Efterklang inhabit another world, a world which, if the earth contained no human life, Parades would be fit to soundtrack. Their sound is not post-apocalyptic; it’s more symbolic of what came before than what will come after. It's the sound of Mother Nature winding gradually along, where all is well in a land before civilisation, a time of passing serenity versus the bold and beautiful creation of life. All of the above was abundant in their magnum opus that is 2007’s Parades, a record which gained full marks on these very pages.
Performing Parades is not only the logical extension and conclusion of the original; it’s a step up from it. Yes. That original may not especially need bringing to life, already bristling and bustling with an array of organic creeping and crawling, but it has been brought to life, well and truly, with a more than fair-sized helping hand from The Danish National Chamber Orchestra.
There is a certain density that accompanies Efterklang. They are not a band who are more than a mouthful, or an acquired taste, but if you aren’t truly dialled-in to the extravagant orchestration and subtle changes in tone and texture, then proceedings can seem even impenetrable. This is nothing more than a minor flaw, and as was written by a far wiser man of an issue far more lofty than Danish symphonic musical experimentation: “the harder the struggle the more glorious the triumph” – and those are words which resonate for Efterklang. The pay-off comes from repeat listens when, importantly, context and understanding is gained – among the peripheral percussion, glitches, group chanting, and belting brass, each part, large or small, fits and blends to form what is a magnificent tapestry.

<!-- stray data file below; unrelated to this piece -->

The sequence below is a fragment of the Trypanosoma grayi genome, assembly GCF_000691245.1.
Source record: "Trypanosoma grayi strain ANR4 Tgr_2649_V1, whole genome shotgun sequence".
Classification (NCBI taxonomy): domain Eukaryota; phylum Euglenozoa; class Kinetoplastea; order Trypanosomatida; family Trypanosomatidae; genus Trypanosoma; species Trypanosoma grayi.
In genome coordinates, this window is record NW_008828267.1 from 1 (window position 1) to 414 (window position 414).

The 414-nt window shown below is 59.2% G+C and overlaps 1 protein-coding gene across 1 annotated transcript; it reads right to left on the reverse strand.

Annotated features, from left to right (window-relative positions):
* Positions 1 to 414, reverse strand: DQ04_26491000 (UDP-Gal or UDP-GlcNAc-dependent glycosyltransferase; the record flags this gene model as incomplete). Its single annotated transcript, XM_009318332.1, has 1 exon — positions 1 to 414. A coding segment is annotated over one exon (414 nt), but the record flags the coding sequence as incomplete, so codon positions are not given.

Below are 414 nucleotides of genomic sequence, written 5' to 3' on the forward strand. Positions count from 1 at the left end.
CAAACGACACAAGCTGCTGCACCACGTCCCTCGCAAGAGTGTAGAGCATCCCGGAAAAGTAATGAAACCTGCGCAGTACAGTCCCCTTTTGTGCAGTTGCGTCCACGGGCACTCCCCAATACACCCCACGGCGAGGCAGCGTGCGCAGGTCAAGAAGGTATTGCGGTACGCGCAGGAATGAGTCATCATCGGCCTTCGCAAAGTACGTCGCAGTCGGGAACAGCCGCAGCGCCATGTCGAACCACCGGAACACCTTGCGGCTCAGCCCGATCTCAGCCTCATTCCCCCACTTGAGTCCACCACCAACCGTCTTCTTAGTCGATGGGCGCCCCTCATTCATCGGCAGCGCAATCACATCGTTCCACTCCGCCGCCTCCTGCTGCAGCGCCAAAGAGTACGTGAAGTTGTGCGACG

Those parts, though, are separate in name if not in concept and execution. The high point is steady, from the initial, twitching, tense, discordant strings of ‘Polygene’ through the heart of the album and out the other end. It is bottomless in its brilliance. So enchanting are vast swathes of this record – the spectral slowing 87 seconds of ‘Mimeo’ followed by the progression from carefree to burdened with a sack of sadness that is ‘Frida Found A Friend’ – it’s easy to forget the variety of the 11 tracks. ‘Caravan’ is the one which acts most like a traditional rock track, with its chiming guitar and dirty bassline but even this proves to be an imposter to convention and tradition, being outlasted by more choral exchanges and Nordic mastery of mystery.
The band’s approach to Parades and the process of Performing Parades cannot and should not be understated. Naturally, the DVD footage of the performance is a pretty neat addition, and one which certainly ties together the whole release and is arguably as much its reason for being as the audio. This is best appreciated and understood when seeing the Danish National Chamber Orchestra in fairy-tale garb. That said, so easy is it to get lost in the variation and stories in sound that the music alone will, ironically, always have just a little extra. The live show is not exactly bulging with rock‘n’roll hyperactivity, and the orchestral additions obviously move us further towards the grand, as is intention. Hearing the rapturous reception from the on looking Danes, you’re reminded that the film footage is only going to be an infinitesimal percentage of genuinely feeling the nuances and intricacies through the stomach, the neck hairs, and the spine, rather than just the ears.
It doesn’t really need to be said again, and although a 10/10 review for Parades the first time round may have seemed a little hyperbolic, it wasn't. It’s a record which is an unending masterpiece and, if at all possible, Performing Parades adds to it - not standalone, but complementing.
9Luke Slater's Score